URC Daily Devotion Saturday 18 February 2023 The Rev’d Nicola Furley-Smith,

Saturday 18 February 2023
St Matthew 13: 44 – 53

‘The kingdom of heaven is like treasure hidden in a field, which someone found and hid; then in his joy he goes and sells all that he has and buys that field. ‘Again, the kingdom of heaven is like a merchant in search of fine pearls;  on finding one pearl of great value, he went and sold all that he had and bought it. ‘Again, the kingdom of heaven is like a net that was thrown into the sea and caught fish of every kind;  when it was full, they drew it ashore, sat down, and put the good into baskets but threw out the bad.  So it will be at the end of the age. The angels will come out and separate the evil from the righteous  and throw them into the furnace of fire, where there will be weeping and gnashing of teeth. ‘Have you understood all this?’ They answered, ‘Yes.’  And he said to them, ‘Therefore every scribe who has been trained for the kingdom of heaven is like the master of a household who brings out of his treasure what is new and what is old.’  When Jesus had finished these parables, he left that place.


What sparks joy for you? These three short parables remind us about the joy of discipleship: hidden treasure has been found and, because it brings great joy, the finder risks it all to obtain more.  In exchange for the possibility of finding more treasure, and more joy, he sells it all! As such, the kingdom of heaven is not simply joy; it is a joy that is worth all that you have.  Like the finder, the merchant searching for a pearl liquidates all his assets to purchase it.  His discovery is not unexpected.  It is the result of persistent searching. As such, the kingdom of heaven is something to be sought.  It is not easily obtained or readily available.  

The experience of discovery differs for both the finder and the merchant, two people from very different backgrounds but both throw caution to the wind to obtain the goal.  Living under the reign of God entails discoveries like these which will reshape our kingdom priorities.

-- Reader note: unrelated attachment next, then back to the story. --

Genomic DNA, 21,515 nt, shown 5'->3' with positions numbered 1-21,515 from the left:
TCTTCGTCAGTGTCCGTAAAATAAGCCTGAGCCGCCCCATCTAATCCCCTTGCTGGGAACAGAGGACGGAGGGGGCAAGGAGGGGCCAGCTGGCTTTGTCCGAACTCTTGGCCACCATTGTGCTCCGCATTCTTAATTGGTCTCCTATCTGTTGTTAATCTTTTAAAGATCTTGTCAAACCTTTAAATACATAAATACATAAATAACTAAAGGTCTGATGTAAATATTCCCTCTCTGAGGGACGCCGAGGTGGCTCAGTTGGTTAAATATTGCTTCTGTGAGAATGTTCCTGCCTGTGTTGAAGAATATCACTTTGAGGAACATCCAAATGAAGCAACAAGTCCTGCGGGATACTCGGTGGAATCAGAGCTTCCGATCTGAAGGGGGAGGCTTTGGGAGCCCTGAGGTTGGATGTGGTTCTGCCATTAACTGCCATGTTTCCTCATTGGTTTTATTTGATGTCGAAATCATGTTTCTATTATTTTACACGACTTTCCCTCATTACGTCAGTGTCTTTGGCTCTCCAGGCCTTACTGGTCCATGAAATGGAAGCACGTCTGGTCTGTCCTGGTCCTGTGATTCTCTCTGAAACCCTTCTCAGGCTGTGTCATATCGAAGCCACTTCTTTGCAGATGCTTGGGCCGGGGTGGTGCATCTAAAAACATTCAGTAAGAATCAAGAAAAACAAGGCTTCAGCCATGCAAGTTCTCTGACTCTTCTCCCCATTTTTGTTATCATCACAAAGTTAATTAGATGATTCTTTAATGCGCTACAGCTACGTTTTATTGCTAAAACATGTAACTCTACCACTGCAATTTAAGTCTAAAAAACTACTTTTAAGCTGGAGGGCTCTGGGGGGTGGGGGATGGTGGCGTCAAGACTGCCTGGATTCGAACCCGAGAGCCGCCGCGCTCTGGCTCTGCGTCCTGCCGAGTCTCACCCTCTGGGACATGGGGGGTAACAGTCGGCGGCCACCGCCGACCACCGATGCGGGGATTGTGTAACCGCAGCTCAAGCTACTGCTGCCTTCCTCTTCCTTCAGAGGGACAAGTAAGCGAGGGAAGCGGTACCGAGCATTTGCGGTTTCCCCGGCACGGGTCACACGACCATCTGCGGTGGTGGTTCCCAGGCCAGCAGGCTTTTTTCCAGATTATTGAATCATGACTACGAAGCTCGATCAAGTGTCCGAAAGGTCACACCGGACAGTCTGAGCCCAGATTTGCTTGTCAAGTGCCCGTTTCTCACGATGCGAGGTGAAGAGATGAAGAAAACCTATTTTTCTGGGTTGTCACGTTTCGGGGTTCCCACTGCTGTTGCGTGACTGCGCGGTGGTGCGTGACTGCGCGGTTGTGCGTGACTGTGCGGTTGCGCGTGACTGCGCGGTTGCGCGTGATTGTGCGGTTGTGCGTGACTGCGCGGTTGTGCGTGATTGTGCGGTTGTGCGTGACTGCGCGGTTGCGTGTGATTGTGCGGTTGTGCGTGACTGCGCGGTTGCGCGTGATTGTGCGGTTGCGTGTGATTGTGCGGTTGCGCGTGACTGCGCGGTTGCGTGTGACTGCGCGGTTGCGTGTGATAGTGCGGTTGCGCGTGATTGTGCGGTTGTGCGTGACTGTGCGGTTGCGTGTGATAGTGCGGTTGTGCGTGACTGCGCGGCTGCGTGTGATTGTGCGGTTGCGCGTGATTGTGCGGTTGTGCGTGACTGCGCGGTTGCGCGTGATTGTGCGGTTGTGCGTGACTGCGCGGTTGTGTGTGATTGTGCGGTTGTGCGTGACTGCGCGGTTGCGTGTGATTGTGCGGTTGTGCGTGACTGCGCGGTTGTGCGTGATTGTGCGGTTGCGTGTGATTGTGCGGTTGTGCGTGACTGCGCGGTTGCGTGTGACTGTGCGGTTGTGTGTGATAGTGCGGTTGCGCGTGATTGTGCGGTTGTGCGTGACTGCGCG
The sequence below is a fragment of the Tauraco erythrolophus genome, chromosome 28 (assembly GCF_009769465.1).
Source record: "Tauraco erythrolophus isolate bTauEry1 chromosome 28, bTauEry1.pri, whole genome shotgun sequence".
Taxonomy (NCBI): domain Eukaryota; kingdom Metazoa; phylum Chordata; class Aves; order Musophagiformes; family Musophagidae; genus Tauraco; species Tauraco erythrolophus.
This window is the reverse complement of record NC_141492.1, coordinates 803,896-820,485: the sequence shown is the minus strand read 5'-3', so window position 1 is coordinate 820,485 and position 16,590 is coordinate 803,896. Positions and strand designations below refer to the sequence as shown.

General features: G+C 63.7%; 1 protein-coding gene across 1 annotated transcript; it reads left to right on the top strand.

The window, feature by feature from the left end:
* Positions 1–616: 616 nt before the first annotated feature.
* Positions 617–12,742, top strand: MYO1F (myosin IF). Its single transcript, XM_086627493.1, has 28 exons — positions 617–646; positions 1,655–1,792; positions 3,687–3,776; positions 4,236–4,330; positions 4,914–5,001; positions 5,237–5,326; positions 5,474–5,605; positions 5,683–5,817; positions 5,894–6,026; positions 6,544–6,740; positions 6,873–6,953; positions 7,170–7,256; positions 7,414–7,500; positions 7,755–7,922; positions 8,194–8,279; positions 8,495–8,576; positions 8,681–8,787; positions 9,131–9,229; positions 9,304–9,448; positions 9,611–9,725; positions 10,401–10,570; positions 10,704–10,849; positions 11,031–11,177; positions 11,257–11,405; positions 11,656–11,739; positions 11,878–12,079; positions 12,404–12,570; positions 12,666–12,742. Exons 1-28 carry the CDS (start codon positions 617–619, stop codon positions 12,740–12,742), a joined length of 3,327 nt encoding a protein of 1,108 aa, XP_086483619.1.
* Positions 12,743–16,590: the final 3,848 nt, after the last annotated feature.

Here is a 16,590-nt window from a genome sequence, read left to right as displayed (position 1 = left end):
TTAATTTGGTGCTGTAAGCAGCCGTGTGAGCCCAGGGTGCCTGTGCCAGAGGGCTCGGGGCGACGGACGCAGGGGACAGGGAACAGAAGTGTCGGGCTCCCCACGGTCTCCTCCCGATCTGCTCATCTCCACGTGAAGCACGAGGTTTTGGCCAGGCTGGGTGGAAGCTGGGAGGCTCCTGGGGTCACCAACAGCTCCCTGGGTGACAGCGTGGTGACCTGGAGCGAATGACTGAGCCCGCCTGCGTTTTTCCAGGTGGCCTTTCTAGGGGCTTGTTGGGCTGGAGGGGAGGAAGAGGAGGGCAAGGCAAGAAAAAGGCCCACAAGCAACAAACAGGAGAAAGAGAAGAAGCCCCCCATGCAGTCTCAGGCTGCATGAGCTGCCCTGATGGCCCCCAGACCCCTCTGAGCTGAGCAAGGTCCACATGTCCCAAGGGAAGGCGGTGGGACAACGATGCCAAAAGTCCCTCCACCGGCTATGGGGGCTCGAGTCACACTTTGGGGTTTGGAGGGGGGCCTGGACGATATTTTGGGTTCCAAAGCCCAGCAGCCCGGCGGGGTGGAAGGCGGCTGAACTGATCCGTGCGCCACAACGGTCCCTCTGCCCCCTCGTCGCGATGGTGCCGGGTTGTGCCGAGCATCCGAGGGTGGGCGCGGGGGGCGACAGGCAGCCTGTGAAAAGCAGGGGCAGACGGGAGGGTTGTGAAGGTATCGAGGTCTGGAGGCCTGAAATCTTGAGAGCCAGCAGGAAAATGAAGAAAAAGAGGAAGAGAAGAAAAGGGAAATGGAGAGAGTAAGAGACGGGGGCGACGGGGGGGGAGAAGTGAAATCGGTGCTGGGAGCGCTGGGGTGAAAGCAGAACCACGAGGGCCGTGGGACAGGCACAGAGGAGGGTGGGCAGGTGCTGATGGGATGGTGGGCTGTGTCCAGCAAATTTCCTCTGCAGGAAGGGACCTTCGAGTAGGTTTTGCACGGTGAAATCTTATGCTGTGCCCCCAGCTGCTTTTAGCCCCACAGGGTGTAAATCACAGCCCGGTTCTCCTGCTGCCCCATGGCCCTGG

The parable of the dragnet sets a contrast for us.  The dragnet collects all sorts of fish, edible and nonedible, the good collected, the bad discarded. The kingdom of heaven adds to our understanding of discipleship: the kingdom of heaven is diverse and inclusive.  Just as fish exist together in the sea, we must live together and leave the final judgement to God.  

Jesus highlights one more aspect of the kingdom: the role of the scribe who is disciplined in learning and committed to the preparation of others for life under God’s rule both the old story of God’s promise to establish a reign of peace and justice in the world and the new contemporary application of it today demonstrated through our discipleship. Understanding this is critical and should remind us that discipleship is not a game. It is a matter of life and death.


Let me, O God
risk all that I have 
and all that I am
for you
that through my words and actions
a glimpse of your kingdom 
may be seen.



Today’s writer

The Rev’d Nicola Furley-Smith, Secretary for Ministries, Purley United Reformed Church


New Revised Standard Version Bible: Anglicized Edition, copyright © 1989, 1995 National Council of the Churches of Christ in the United States of America. Used by permission. All rights reserved worldwide.

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